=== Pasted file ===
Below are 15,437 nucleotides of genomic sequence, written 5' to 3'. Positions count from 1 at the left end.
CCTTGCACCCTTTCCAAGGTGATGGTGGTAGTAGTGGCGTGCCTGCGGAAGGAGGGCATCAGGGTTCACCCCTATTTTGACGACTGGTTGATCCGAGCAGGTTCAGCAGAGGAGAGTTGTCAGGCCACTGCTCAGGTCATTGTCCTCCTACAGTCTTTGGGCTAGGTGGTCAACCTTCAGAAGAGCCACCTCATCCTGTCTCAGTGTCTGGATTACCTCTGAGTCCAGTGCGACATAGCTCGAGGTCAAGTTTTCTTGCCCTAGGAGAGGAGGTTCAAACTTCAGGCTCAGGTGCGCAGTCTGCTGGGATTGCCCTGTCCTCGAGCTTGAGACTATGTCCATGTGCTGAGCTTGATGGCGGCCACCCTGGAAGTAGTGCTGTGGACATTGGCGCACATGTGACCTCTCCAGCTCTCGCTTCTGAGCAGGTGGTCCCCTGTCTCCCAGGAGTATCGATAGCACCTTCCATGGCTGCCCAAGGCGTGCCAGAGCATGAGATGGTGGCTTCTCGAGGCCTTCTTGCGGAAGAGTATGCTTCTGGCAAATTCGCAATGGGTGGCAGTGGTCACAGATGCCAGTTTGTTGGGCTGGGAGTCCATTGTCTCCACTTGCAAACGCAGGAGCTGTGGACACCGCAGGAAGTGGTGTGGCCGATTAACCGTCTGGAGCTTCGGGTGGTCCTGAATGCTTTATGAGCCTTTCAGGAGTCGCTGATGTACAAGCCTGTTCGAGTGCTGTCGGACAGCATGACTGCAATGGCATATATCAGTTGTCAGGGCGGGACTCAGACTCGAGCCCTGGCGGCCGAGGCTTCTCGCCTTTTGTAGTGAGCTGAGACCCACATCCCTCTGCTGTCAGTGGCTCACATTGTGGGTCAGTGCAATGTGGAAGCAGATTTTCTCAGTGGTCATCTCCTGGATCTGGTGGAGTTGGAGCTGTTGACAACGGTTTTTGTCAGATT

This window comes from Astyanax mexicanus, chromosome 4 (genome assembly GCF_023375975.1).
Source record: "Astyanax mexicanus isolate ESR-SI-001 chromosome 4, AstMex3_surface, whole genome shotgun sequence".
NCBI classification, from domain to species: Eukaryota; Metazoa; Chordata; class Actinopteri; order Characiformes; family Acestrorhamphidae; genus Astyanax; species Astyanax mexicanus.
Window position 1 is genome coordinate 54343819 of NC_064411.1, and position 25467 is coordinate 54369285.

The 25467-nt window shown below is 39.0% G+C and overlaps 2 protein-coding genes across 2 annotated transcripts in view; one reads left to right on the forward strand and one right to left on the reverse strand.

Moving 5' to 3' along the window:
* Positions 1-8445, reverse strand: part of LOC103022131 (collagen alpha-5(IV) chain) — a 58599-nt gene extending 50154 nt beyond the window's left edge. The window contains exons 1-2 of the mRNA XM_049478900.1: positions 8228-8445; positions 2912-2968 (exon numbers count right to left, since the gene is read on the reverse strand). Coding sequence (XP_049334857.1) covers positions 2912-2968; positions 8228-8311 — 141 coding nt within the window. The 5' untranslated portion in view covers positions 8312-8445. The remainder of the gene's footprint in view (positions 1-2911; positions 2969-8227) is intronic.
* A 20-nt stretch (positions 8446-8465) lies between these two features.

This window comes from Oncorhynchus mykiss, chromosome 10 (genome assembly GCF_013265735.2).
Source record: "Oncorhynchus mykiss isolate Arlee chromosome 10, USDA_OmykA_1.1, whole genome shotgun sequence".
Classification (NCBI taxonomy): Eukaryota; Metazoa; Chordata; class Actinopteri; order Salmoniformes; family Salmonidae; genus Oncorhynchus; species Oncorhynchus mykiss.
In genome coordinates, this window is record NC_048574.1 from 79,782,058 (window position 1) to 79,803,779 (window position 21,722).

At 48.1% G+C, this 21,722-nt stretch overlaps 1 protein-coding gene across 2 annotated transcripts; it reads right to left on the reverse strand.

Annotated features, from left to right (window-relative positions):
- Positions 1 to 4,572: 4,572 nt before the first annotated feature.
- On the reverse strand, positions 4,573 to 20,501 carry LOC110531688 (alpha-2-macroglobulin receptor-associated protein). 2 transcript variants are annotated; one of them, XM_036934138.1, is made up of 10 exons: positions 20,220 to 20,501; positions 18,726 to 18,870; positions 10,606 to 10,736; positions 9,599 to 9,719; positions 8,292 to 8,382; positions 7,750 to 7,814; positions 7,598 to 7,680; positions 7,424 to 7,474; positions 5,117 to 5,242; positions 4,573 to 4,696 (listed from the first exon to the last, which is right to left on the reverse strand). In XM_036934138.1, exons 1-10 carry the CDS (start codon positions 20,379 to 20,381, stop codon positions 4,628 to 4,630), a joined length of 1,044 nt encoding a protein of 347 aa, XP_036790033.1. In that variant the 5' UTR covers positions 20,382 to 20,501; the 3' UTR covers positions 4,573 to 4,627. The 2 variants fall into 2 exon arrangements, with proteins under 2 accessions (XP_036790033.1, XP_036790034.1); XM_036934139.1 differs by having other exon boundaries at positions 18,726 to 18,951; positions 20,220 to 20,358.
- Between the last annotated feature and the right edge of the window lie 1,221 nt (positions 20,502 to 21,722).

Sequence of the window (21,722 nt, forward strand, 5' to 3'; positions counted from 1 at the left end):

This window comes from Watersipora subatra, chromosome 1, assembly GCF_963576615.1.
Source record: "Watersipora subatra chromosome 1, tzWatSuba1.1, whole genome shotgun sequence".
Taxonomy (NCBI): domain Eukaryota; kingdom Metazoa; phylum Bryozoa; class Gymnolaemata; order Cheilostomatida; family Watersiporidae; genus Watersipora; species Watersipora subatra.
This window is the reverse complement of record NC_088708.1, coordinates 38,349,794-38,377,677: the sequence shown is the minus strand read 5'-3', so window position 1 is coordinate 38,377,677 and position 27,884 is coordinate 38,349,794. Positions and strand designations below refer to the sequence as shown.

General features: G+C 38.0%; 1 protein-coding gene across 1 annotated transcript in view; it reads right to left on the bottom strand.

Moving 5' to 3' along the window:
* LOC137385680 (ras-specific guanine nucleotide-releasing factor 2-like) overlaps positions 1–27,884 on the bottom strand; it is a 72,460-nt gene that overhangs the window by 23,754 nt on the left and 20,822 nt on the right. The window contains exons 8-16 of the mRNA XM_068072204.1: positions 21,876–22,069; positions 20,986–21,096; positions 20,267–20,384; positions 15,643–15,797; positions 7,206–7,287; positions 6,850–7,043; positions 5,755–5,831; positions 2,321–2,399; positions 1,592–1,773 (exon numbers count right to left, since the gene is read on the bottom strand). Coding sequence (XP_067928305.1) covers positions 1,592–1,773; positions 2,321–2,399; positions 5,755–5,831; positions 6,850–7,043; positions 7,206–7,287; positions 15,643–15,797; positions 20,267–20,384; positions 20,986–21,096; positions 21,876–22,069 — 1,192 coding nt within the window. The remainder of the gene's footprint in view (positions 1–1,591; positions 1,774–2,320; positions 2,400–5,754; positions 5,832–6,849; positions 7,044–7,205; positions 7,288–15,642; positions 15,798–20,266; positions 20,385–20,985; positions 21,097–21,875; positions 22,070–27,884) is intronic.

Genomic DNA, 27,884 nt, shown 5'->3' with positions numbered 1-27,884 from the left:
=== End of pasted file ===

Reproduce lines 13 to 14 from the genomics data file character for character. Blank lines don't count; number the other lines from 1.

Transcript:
Classification (NCBI taxonomy): Eukaryota; Metazoa; Chordata; class Actinopteri; order Salmoniformes; family Salmonidae; genus Oncorhynchus; species Oncorhynchus mykiss.
In genome coordinates, this window is record NC_048574.1 from 79,782,058 (window position 1) to 79,803,779 (window position 21,722).